The body was encased in flat bars of iron of two and a half inches in breadth, the feet were placed in stirrups, from which a bar of iron went up each side of the head, and ended in a ring by which he was suspended; a bar from the collar went down the breast, and another down the back, there were also bars in the inside of the legs which communicated with the above; and crossbars at the ankles, the knees, the thighs, the bowels the breast and the shoulders; the hands were hung by the side and covered with pitch, the face was pitched and covered with a piece of white cloth.
A gibbet is any instrument of public execution (including guillotine, executioner's block,impalement stake, hanging gallows, or related scaffold), but gibbeting refer to the use of a gallows-type structure from which the dead or dying bodies of executed criminals were hung on public display to deter other existing or potential criminals. In earlier times, up to the late 17th century, live gibbeting also took place, in which the condemned was placed alive in a metal cage and left to die of thirst. As well as referring to the gibbet as a device, the term gibbet may also be used to refer to the practice of placing a criminal on display within one. This practice is also called "hanging in chains".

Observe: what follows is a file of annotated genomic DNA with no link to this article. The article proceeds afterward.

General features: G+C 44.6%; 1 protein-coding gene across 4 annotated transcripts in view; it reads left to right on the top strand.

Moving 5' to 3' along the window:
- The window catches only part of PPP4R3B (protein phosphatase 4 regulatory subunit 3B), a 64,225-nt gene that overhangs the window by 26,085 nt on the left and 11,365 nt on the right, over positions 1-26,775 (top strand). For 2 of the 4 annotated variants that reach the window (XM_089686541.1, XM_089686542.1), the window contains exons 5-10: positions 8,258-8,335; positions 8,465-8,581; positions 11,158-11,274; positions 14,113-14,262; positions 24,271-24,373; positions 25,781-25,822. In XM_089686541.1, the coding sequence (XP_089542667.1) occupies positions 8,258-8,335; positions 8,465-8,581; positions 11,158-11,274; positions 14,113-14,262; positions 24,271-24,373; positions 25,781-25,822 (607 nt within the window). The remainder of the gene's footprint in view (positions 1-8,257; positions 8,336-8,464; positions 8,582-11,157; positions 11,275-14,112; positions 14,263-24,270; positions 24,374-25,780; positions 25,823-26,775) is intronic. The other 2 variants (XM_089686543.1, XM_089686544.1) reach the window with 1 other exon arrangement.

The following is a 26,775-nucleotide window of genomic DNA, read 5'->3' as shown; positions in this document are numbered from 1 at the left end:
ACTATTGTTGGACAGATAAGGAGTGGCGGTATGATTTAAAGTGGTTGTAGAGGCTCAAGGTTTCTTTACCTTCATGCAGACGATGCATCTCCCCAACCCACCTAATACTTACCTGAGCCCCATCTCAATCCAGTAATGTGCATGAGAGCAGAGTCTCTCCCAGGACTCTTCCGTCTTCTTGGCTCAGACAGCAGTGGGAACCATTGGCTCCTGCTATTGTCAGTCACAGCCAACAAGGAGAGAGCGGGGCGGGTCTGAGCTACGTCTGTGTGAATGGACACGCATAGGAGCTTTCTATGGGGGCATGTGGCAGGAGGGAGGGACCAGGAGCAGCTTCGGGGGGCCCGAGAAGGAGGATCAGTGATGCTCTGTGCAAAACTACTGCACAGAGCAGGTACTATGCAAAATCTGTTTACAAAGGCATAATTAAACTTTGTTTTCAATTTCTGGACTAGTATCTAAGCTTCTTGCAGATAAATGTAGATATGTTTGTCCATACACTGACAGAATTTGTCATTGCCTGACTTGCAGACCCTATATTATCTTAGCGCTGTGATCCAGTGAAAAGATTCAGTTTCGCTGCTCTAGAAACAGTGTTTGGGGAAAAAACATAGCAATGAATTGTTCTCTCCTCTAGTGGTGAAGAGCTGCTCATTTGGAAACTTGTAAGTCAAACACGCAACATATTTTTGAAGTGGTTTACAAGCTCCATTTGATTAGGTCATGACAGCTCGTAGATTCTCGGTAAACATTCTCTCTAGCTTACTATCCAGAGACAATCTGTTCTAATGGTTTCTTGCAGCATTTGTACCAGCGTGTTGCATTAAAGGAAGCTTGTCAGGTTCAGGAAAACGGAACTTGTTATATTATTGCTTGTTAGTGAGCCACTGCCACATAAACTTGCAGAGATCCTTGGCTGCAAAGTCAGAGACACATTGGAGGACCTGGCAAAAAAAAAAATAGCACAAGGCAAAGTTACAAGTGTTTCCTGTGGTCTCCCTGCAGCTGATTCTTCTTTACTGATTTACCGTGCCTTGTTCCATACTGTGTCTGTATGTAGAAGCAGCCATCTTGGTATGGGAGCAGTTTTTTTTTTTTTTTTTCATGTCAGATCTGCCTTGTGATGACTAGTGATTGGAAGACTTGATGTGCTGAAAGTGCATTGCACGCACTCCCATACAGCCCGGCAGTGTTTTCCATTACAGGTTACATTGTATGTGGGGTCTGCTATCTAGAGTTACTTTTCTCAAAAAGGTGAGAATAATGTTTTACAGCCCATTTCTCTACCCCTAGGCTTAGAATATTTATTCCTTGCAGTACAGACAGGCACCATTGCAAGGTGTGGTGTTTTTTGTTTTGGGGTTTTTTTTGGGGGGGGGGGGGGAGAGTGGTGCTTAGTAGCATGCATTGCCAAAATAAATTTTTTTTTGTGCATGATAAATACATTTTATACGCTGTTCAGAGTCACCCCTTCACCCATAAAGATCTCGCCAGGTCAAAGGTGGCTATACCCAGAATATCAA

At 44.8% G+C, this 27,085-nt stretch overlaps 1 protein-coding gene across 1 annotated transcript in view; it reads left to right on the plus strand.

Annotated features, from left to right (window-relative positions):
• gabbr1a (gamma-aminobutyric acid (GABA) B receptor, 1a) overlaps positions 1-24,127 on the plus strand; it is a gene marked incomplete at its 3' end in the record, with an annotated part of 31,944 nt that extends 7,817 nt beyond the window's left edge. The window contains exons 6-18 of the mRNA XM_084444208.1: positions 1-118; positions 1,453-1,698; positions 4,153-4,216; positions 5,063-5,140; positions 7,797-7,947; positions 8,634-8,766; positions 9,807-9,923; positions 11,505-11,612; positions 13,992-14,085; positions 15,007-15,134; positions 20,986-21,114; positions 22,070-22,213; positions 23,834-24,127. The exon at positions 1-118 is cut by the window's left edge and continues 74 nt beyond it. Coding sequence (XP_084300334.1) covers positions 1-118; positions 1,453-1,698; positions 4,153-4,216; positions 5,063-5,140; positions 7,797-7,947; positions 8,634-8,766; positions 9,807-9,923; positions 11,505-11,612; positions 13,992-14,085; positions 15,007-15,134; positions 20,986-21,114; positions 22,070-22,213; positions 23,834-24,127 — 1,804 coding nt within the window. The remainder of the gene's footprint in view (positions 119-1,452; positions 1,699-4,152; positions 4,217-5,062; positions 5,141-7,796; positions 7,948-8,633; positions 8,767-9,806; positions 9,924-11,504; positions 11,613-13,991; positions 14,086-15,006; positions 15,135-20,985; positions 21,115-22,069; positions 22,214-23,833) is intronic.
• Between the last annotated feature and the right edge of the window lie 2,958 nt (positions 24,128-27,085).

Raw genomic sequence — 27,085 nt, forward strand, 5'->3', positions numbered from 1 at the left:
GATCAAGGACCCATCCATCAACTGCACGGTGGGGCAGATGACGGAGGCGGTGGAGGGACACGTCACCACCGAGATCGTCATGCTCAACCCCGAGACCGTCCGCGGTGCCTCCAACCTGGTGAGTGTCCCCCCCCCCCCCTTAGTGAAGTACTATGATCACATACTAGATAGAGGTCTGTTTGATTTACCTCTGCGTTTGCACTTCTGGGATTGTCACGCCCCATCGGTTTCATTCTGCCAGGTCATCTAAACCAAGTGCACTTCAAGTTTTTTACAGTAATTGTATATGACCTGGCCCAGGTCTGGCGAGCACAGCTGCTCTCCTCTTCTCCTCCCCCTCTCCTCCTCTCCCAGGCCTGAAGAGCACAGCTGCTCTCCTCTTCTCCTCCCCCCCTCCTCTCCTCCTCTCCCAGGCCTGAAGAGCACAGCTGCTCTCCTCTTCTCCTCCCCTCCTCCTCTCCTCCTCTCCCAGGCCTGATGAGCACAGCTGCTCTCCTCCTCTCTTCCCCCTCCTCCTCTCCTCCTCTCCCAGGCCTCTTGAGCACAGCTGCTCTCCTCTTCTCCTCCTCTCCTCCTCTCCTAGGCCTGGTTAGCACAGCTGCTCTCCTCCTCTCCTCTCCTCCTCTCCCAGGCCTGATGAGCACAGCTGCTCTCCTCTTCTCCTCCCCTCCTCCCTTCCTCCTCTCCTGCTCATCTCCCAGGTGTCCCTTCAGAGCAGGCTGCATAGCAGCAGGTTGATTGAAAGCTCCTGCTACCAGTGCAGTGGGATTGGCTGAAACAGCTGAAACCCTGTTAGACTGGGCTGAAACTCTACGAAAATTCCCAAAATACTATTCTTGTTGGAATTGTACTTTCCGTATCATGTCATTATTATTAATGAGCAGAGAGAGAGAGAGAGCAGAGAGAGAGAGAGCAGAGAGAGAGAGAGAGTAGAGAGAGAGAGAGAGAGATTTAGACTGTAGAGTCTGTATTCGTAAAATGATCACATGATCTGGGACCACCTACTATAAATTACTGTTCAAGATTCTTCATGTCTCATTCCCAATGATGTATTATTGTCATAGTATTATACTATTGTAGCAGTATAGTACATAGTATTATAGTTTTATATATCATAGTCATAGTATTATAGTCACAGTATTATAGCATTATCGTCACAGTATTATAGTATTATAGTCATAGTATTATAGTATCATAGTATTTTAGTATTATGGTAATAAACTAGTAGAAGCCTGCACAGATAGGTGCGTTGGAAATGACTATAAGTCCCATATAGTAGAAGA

Gibbeting was common law punishment, which a judge could impose in addition to execution. This practice was regularised in England by the Murder Act 1751, which empowered judges to impose this for murder. It was most often used for traitors, murders, highwaymen, pirates, and sheep stealers and was intended to discourage others from committing similar offences. The structures were therefore often placed next to public highways (frequently at crossroads) and waterways.
These over head power lines are situated at Four Lane Ends - a crossroads on the edge of town.